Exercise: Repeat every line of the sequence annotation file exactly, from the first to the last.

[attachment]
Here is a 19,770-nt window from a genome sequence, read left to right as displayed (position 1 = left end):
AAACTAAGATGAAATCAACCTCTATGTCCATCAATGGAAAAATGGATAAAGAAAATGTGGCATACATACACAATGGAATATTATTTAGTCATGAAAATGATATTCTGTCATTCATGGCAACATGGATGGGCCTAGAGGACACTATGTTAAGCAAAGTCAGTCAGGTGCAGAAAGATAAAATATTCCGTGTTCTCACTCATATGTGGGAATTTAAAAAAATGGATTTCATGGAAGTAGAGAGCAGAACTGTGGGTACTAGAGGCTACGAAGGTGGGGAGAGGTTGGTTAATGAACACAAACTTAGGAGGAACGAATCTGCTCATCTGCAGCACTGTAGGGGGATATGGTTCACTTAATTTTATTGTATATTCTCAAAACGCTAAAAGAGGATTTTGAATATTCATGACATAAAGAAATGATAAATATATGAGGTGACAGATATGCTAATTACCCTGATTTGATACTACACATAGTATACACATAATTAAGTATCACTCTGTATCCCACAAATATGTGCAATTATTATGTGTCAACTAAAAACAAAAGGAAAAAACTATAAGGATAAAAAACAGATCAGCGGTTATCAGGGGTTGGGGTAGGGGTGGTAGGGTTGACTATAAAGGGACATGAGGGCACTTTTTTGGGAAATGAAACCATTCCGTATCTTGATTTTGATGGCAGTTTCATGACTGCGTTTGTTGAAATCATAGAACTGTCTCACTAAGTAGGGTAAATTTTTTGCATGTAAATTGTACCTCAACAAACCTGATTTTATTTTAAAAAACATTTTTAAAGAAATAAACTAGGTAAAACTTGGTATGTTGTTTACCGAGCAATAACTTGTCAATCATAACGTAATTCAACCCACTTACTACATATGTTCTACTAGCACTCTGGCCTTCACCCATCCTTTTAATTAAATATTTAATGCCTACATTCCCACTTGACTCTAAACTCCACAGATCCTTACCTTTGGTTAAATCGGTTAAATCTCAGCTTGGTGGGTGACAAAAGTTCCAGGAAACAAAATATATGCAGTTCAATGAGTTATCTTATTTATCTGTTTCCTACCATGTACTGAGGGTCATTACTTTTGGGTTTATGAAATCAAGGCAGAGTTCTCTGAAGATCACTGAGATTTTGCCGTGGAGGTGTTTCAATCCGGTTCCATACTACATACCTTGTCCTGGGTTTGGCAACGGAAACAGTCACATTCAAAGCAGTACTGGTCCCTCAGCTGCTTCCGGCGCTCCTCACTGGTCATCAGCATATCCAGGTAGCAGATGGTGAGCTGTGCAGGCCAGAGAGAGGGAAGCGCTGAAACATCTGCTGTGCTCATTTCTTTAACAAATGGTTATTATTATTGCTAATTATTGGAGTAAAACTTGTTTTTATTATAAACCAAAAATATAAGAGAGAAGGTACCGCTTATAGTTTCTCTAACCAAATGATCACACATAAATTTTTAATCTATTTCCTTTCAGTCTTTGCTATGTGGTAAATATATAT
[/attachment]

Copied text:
Here is a 19,770-nt window from a genome sequence, read left to right as displayed (position 1 = left end):
AAACTAAGATGAAATCAACCTCTATGTCCATCAATGGAAAAATGGATAAAGAAAATGTGGCATACATACACAATGGAATATTATTTAGTCATGAAAATGATATTCTGTCATTCATGGCAACATGGATGGGCCTAGAGGACACTATGTTAAGCAAAGTCAGTCAGGTGCAGAAAGATAAAATATTCCGTGTTCTCACTCATATGTGGGAATTTAAAAAAATGGATTTCATGGAAGTAGAGAGCAGAACTGTGGGTACTAGAGGCTACGAAGGTGGGGAGAGGTTGGTTAATGAACACAAACTTAGGAGGAACGAATCTGCTCATCTGCAGCACTGTAGGGGGATATGGTTCACTTAATTTTATTGTATATTCTCAAAACGCTAAAAGAGGATTTTGAATATTCATGACATAAAGAAATGATAAATATATGAGGTGACAGATATGCTAATTACCCTGATTTGATACTACACATAGTATACACATAATTAAGTATCACTCTGTATCCCACAAATATGTGCAATTATTATGTGTCAACTAAAAACAAAAGGAAAAAACTATAAGGATAAAAAACAGATCAGCGGTTATCAGGGGTTGGGGTAGGGGTGGTAGGGTTGACTATAAAGGGACATGAGGGCACTTTTTTGGGAAATGAAACCATTCCGTATCTTGATTTTGATGGCAGTTTCATGACTGCGTTTGTTGAAATCATAGAACTGTCTCACTAAGTAGGGTAAATTTTTTGCATGTAAATTGTACCTCAACAAACCTGATTTTATTTTAAAAAACATTTTTAAAGAAATAAACTAGGTAAAACTTGGTATGTTGTTTACCGAGCAATAACTTGTCAATCATAACGTAATTCAACCCACTTACTACATATGTTCTACTAGCACTCTGGCCTTCACCCATCCTTTTAATTAAATATTTAATGCCTACATTCCCACTTGACTCTAAACTCCACAGATCCTTACCTTTGGTTAAATCGGTTAAATCTCAGCTTGGTGGGTGACAAAAGTTCCAGGAAACAAAATATATGCAGTTCAATGAGTTATCTTATTTATCTGTTTCCTACCATGTACTGAGGGTCATTACTTTTGGGTTTATGAAATCAAGGCAGAGTTCTCTGAAGATCACTGAGATTTTGCCGTGGAGGTGTTTCAATCCGGTTCCATACTACATACCTTGTCCTGGGTTTGGCAACGGAAACAGTCACATTCAAAGCAGTACTGGTCCCTCAGCTGCTTCCGGCGCTCCTCACTGGTCATCAGCATATCCAGGTAGCAGATGGTGAGCTGTGCAGGCCAGAGAGAGGGAAGCGCTGAAACATCTGCTGTGCTCATTTCTTTAACAAATGGTTATTATTATTGCTAATTATTGGAGTAAAACTTGTTTTTATTATAAACCAAAAATATAAGAGAGAAGGTACCGCTTATAGTTTCTCTAACCAAATGATCACACATAAATTTTTAATCTATTTCCTTTCAGTCTTTGCTATGTGGTAAATATATAT